One Liner Review:

An okay 80s movie about a school for geniuses where their project is, unbeknownst to them, really being used for a secret government weapon.

Brief Review:

This is a clear 80s movie, that doesn’t exactly hold up today. When looking at it by keeping in mind the time when it came out, the movie is okay. Most 80s movies have a unique feel to them (that was the last decade that really had a specific style, including strange colors, outfits, and music.) This movie doesn’t go for any of that, but it does capture the kids taking on the world mentality that existed back then, coming from movies like War-games. Here, there’s a school full of genius high school kids who have been recruited by a professor who is secretly working for the government, using the experiments of these kids to perfect government satellite lasers and weapons. The storyline is so far fetched that it’s pretty ridiculous, but there are some nice touches that add to the plot, such as a man who really does live in the closet of one of the dorm rooms. Val Kilmer is on hand here as the costar and comedic relief, and in the first half of the movie, he’s pretty funny. But in the second half, he gets serious and the movie goes way too far with it’s storyline. That’s where this film really drops the ball. The first half is far better than the second half.

REVIEW:

Real Genius is one of those 80s movies where everything is just a little too simple and obvious. The premise feels right out of Wargames, (which was made two years before this movie,) about a school for genius teenagers who think they are just doing experiments and inventing lasers, but are unknowingly having their projects be used for secret government weapons. The movie tells us this from the start, opening with a war room like meeting where government officials are watching a video that demonstrates the capabilities of one of these weapons. It’s kind of like an advertisement, the way that Scrooged opens with an advertisement about all of the networks upcoming Christmas shows, and the movie Network shows us a bunch of fake shows (something that was clearly a trademark of seventies and eighties movies.) This one shows off the weapon as it fires from a satellite in space and find it’s target, a man at a barbecue, down on earth, who is immediately obliterated by the laser. And like those other movies, this is played for comedy, as the man standing in front of him turns around to find there is nothing left of his friend.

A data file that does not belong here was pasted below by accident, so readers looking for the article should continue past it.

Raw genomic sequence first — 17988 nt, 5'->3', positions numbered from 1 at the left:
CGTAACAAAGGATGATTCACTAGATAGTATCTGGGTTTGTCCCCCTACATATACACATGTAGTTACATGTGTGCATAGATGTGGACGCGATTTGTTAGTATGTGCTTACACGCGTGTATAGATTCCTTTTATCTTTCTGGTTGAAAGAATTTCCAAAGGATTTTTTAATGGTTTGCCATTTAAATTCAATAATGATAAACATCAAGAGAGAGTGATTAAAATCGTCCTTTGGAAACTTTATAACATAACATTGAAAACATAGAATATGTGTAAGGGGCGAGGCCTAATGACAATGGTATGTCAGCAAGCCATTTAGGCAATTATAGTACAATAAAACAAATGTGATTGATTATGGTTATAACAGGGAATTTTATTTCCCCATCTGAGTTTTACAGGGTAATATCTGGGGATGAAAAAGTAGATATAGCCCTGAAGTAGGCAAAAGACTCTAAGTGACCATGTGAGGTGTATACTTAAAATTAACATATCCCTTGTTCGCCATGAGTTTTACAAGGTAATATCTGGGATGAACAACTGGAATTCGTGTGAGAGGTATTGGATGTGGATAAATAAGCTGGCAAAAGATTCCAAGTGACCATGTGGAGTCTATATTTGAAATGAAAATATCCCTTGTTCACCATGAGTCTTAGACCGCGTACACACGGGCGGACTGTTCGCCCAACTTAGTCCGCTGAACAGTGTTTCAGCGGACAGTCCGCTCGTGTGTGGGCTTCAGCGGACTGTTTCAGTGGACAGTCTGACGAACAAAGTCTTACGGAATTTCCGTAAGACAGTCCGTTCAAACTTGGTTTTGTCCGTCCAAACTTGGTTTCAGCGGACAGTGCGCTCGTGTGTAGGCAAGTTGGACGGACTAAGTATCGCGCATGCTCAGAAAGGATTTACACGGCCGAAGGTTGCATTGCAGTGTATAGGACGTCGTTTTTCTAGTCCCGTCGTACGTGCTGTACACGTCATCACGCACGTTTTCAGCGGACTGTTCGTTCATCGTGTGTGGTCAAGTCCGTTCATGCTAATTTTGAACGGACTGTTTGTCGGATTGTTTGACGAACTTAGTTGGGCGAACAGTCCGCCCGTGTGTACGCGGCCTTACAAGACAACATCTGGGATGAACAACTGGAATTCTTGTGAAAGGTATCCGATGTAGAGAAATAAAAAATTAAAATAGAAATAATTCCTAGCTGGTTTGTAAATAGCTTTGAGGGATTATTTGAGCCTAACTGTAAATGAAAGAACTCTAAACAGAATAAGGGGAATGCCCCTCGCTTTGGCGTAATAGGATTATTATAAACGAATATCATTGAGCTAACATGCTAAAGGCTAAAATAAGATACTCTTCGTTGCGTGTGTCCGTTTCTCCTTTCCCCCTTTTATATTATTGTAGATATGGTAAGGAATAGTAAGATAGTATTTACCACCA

It’s an entertaining way to open the movie. Granted the effects look incredibly fake, but that’s a given, considering the time when this movie was made. Still, it gets our attention and makes us want to know how this will tie into the overall plot. From here we move to a science fair, where a man named Jerry Hathaway (William Atherton, who played some of the greatest scumbags in film, from his recurring roles in the Ghostbusters movies to the Die Hard movies,) is walking around looking at projects. Jerry is the man who is in charge of the institute where this movie will primarily take place, and he’s also the connection to the government agents. He secretly turns over the work done by the kids he has at the school, to the government, for a large sum of money.

Going back to the idea that this movie is a little too simple and too obvious, Jerry is the perfect example of that. He’s one of two villains in this movie, (the other one being a student named Kent,) and both villains are clearly awful people who are over the top. It’s a bad guy cliche that bad guys are mean to old people and dogs, (something I learned from the Kevin Costner movie Tin Cup.) Well, this movie has that in spades. Jerry is mean to anyone he comes across who cannot help him with the laser project. That includes the construction workers who are rebuilding his home, (using the money he has received from a grant that was supposed to go to the school,) and, of course, their dog.)

But before we learn that Jerry is a bad guy, he’s walking around looking at projects, but is really there to see Mitch Taylor, (Gabriel Jarret.) This kid is so young, (maybe around 14,) and yet so smart, that Jerry just has to work with him. And so Jerry, (who is also a celebrity, hosting his own TV show,) invites Mitch to come to the school and be a part of the projects and experiments that they are doing there. Mitch is thrilled with the idea, and he mentions that he has read all about Chris Knight, (Val Kilmer,) the only other high school kid who Jerry has recruited at such a young age.